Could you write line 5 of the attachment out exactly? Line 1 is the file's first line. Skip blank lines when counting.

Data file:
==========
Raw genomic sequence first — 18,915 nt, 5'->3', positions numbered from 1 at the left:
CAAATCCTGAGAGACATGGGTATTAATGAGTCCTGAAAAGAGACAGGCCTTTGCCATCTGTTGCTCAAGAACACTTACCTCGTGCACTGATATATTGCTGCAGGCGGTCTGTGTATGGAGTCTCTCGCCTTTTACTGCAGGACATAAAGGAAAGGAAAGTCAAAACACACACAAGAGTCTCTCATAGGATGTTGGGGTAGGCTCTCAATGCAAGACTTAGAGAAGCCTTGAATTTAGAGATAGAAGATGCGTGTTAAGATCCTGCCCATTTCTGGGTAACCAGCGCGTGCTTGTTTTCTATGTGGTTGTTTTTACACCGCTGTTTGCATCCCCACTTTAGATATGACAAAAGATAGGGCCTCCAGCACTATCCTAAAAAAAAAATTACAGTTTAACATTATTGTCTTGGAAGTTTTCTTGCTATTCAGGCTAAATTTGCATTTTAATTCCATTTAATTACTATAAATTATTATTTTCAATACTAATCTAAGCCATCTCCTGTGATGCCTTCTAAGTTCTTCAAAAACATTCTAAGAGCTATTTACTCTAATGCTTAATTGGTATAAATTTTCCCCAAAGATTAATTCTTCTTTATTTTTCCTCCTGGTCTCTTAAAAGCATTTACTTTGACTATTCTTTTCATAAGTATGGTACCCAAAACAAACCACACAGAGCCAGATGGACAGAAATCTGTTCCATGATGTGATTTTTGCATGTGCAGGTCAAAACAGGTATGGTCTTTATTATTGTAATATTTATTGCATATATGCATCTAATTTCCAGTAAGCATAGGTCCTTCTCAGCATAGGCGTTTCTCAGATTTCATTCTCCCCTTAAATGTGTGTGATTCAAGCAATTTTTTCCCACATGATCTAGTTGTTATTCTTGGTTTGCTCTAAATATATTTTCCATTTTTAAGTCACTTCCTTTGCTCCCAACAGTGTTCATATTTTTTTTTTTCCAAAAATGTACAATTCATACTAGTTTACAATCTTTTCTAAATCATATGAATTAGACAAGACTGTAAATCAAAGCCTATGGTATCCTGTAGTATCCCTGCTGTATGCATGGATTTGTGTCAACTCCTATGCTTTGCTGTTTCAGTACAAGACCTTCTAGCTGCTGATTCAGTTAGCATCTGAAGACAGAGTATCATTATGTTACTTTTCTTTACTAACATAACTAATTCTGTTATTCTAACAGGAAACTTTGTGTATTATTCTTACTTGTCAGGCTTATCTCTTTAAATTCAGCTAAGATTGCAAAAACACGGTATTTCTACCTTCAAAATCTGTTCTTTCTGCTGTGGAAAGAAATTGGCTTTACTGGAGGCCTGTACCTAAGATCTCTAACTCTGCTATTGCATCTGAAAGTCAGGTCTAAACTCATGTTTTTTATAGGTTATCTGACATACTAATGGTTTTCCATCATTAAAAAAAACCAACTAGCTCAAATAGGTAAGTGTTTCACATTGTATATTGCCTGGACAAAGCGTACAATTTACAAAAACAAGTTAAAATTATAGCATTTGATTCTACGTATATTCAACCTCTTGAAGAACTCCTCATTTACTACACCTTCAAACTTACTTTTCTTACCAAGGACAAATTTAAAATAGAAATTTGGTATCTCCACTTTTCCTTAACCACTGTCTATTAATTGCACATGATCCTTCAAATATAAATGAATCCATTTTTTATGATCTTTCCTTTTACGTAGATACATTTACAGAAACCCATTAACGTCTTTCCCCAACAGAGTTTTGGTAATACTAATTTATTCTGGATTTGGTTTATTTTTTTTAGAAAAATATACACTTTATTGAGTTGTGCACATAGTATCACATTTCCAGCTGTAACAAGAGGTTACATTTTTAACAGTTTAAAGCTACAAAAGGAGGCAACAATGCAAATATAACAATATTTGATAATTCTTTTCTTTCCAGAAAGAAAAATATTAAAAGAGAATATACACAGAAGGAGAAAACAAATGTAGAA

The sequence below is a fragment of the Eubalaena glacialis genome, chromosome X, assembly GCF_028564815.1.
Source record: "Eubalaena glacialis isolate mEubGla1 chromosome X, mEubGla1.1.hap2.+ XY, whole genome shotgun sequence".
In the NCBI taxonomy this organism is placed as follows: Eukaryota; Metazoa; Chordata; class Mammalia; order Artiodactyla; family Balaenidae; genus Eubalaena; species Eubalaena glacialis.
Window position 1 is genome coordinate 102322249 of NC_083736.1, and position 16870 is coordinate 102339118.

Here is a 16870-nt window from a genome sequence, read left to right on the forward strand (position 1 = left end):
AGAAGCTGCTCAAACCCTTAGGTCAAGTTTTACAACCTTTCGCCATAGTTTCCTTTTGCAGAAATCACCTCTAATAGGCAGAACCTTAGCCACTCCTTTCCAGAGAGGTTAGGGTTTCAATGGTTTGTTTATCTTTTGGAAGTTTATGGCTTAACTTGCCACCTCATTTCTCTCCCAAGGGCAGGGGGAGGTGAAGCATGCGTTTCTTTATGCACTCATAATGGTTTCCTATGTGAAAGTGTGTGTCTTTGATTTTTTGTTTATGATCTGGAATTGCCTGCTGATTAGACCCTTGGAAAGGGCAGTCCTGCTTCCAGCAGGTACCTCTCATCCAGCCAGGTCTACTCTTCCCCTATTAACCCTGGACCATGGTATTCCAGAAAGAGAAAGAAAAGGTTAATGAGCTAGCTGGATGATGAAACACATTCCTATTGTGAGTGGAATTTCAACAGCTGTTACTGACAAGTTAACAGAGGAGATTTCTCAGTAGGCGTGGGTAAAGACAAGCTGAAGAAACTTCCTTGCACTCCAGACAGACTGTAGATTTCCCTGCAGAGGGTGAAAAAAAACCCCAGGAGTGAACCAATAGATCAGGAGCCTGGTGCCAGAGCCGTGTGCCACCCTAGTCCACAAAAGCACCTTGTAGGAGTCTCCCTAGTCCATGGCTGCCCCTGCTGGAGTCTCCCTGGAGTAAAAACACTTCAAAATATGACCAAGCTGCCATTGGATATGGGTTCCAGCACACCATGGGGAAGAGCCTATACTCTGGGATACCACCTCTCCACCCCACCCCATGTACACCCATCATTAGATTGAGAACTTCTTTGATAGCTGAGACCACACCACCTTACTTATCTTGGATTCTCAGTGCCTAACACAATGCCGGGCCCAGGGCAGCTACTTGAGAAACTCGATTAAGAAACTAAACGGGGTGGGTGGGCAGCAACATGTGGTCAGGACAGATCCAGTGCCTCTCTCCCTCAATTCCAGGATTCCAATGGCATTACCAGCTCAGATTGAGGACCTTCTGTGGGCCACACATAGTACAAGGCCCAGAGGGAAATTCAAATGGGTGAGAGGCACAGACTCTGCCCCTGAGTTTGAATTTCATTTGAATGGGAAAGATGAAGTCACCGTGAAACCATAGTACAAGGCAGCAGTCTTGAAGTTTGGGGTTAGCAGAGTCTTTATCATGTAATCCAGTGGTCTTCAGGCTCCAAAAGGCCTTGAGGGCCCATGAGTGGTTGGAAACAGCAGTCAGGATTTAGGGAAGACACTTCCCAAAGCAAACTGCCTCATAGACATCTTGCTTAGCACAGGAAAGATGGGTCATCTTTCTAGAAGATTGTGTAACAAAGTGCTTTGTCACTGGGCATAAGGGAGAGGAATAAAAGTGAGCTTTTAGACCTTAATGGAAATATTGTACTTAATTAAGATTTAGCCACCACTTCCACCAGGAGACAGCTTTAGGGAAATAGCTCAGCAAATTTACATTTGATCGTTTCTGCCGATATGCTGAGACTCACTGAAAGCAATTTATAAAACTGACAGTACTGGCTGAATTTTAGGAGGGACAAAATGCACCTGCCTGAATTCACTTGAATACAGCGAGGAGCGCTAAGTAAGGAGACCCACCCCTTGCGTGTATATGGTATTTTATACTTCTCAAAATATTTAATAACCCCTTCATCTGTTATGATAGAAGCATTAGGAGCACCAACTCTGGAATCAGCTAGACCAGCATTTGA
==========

In the NCBI taxonomy this organism is placed as follows: Eukaryota; Metazoa; Chordata; class Mammalia; order Artiodactyla; family Balaenidae; genus Eubalaena; species Eubalaena glacialis.